Took a while to get out of Sydney Airport, partly because of customs (They searched through our entire bags ("What's this wood?" "That's a photo frame from Ikea with a picture of me and my sister" "Yes well it's going to have to be checked over. What's this?" "That's some mud on my sandals" "Yes well if you want to bring soil into the country you should have checked the 'Are you bringing in any soil or plants into the country' box on the arrival card")) and partly because it was 6am in the morning and we probably didn't have a room until 2 that afternoon.



Sydney is beautiful, visually, and nasally. Although Saigon, Phnom Penh, and Bangkok were fascinating places, its nice being in a city that doesn't smell of crap half the time. Sorry south east asia. There's even an Aroma Festival being held here in a week or so. The skyline is beautiful at night, its like the clip they use for the beginging of films made by Miramax.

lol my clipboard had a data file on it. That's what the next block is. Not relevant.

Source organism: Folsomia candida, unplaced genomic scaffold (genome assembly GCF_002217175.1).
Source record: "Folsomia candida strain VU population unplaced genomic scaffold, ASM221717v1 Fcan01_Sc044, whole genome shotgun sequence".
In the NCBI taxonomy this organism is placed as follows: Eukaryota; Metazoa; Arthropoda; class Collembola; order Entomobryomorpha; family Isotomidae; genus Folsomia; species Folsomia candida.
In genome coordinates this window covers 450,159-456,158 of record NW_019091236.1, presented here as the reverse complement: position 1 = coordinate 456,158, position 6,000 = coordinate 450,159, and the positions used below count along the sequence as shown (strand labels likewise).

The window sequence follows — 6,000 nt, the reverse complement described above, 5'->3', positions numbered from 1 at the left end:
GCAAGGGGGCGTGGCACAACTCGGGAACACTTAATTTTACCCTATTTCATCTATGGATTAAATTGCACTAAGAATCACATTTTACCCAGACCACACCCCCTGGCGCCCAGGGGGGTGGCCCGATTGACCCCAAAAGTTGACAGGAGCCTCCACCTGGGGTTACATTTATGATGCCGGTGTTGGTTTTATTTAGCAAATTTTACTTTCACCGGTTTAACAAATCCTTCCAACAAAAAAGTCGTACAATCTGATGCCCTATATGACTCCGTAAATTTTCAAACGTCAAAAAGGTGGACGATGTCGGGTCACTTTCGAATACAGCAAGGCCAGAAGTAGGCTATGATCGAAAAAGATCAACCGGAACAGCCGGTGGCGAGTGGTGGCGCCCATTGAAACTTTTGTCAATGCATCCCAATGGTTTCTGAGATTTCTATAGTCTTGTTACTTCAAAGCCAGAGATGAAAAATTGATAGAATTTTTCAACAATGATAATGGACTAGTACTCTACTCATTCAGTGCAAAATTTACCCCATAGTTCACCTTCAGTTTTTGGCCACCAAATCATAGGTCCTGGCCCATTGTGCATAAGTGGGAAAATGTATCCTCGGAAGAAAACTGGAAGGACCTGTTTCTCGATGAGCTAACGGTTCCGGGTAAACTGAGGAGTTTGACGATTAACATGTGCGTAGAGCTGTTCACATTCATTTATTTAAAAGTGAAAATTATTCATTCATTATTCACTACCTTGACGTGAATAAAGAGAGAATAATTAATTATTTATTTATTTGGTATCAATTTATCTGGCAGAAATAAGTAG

Today, poor old Joels been ill, so I spent most of the day on my own, and used it browsing lots and lots of clothes shops, as i figured i better use the day doing something Joel wouldnt want to do. In the end, i only bought one top, as i realised i don't actually have any money of my own, just the banks money, and i'm not in S.E.A anymore, so things cost real amounts of money.

No photos up yet, as i left a whole bottle of water open in my waterproof bag. Although a waterproof bag doesn't let water in, it also doesn't let any out, so my cameras helpfully soaked it all up for me. Thankfully the big one is working now, and i'll go recon up some photos tonight.
-obviously, photos are up now.